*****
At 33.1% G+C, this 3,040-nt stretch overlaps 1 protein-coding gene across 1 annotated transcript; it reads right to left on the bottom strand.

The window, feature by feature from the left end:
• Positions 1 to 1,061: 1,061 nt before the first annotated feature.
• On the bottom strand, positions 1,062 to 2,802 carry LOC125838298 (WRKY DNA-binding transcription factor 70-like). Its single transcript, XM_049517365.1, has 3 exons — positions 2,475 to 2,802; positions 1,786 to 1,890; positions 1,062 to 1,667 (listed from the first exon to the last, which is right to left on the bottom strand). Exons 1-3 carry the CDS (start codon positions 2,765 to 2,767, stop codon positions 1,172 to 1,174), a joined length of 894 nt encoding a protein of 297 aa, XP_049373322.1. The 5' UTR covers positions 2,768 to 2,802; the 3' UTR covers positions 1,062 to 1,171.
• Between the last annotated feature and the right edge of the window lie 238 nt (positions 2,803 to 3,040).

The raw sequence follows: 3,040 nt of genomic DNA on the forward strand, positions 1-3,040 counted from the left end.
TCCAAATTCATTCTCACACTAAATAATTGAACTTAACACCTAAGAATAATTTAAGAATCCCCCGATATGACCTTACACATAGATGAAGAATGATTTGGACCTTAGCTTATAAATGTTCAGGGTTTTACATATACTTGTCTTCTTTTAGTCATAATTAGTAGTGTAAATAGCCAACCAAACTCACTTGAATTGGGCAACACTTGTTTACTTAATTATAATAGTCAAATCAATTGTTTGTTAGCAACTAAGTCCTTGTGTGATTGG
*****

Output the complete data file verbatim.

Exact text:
At 33.1% G+C, this 3,040-nt stretch overlaps 1 protein-coding gene across 1 annotated transcript; it reads right to left on the bottom strand.

The window, feature by feature from the left end:
• Positions 1 to 1,061: 1,061 nt before the first annotated feature.
• On the bottom strand, positions 1,062 to 2,802 carry LOC125838298 (WRKY DNA-binding transcription factor 70-like). Its single transcript, XM_049517365.1, has 3 exons — positions 2,475 to 2,802; positions 1,786 to 1,890; positions 1,062 to 1,667 (listed from the first exon to the last, which is right to left on the bottom strand). Exons 1-3 carry the CDS (start codon positions 2,765 to 2,767, stop codon positions 1,172 to 1,174), a joined length of 894 nt encoding a protein of 297 aa, XP_049373322.1. The 5' UTR covers positions 2,768 to 2,802; the 3' UTR covers positions 1,062 to 1,171.
• Between the last annotated feature and the right edge of the window lie 238 nt (positions 2,803 to 3,040).

The raw sequence follows: 3,040 nt of genomic DNA on the forward strand, positions 1-3,040 counted from the left end.
TCCAAATTCATTCTCACACTAAATAATTGAACTTAACACCTAAGAATAATTTAAGAATCCCCCGATATGACCTTACACATAGATGAAGAATGATTTGGACCTTAGCTTATAAATGTTCAGGGTTTTACATATACTTGTCTTCTTTTAGTCATAATTAGTAGTGTAAATAGCCAACCAAACTCACTTGAATTGGGCAACACTTGTTTACTTAATTATAATAGTCAAATCAATTGTTTGTTAGCAACTAAGTCCTTGTGTGATTGG